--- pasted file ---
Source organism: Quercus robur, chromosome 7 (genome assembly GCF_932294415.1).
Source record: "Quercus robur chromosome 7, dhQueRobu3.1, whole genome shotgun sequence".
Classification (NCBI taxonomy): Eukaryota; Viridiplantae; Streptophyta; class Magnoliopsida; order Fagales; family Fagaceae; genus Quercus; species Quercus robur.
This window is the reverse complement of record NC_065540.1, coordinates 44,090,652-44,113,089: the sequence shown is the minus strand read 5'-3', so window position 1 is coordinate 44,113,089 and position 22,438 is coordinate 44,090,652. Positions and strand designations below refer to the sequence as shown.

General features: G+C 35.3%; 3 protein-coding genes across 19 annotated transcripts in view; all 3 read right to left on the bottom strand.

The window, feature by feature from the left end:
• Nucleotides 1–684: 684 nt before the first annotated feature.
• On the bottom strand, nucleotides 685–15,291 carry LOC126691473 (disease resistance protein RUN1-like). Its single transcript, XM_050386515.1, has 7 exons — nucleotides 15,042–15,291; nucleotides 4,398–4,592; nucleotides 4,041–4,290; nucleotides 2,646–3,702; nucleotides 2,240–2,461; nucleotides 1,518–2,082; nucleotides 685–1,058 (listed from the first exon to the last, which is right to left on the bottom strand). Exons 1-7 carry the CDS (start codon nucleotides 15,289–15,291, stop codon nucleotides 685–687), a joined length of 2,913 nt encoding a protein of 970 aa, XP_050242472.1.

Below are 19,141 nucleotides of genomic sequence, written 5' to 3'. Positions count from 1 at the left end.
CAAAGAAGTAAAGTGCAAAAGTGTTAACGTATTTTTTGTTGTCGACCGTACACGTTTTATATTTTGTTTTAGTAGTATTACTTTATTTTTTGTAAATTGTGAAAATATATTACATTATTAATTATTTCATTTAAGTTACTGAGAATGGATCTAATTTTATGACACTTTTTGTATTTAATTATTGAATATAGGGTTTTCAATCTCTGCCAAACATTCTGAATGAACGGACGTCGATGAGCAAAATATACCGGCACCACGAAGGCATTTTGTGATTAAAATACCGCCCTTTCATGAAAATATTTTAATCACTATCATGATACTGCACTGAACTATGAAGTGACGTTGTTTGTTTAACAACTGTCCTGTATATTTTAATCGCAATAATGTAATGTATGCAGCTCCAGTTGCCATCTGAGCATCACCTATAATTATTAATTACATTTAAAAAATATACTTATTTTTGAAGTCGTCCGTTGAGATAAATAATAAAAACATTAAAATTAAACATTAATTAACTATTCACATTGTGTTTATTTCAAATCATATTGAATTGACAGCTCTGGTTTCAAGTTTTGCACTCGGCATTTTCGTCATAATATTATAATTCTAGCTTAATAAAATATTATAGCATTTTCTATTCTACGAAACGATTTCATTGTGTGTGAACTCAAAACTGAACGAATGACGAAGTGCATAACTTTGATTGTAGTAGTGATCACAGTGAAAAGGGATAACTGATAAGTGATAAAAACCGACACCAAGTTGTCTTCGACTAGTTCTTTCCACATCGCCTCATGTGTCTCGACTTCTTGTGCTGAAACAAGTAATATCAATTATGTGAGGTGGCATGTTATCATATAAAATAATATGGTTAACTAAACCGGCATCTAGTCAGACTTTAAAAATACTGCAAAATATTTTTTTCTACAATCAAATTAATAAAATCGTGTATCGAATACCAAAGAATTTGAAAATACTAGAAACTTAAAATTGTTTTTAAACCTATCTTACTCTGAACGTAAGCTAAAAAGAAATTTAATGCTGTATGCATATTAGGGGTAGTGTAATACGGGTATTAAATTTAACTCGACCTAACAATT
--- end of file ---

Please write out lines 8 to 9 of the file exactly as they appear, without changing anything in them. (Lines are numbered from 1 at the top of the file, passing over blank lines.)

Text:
• On the bottom strand, nucleotides 685–15,291 carry LOC126691473 (disease resistance protein RUN1-like). Its single transcript, XM_050386515.1, has 7 exons — nucleotides 15,042–15,291; nucleotides 4,398–4,592; nucleotides 4,041–4,290; nucleotides 2,646–3,702; nucleotides 2,240–2,461; nucleotides 1,518–2,082; nucleotides 685–1,058 (listed from the first exon to the last, which is right to left on the bottom strand). Exons 1-7 carry the CDS (start codon nucleotides 15,289–15,291, stop codon nucleotides 685–687), a joined length of 2,913 nt encoding a protein of 970 aa, XP_050242472.1.

Below are 19,141 nucleotides of genomic sequence, written 5' to 3'. Positions count from 1 at the left end.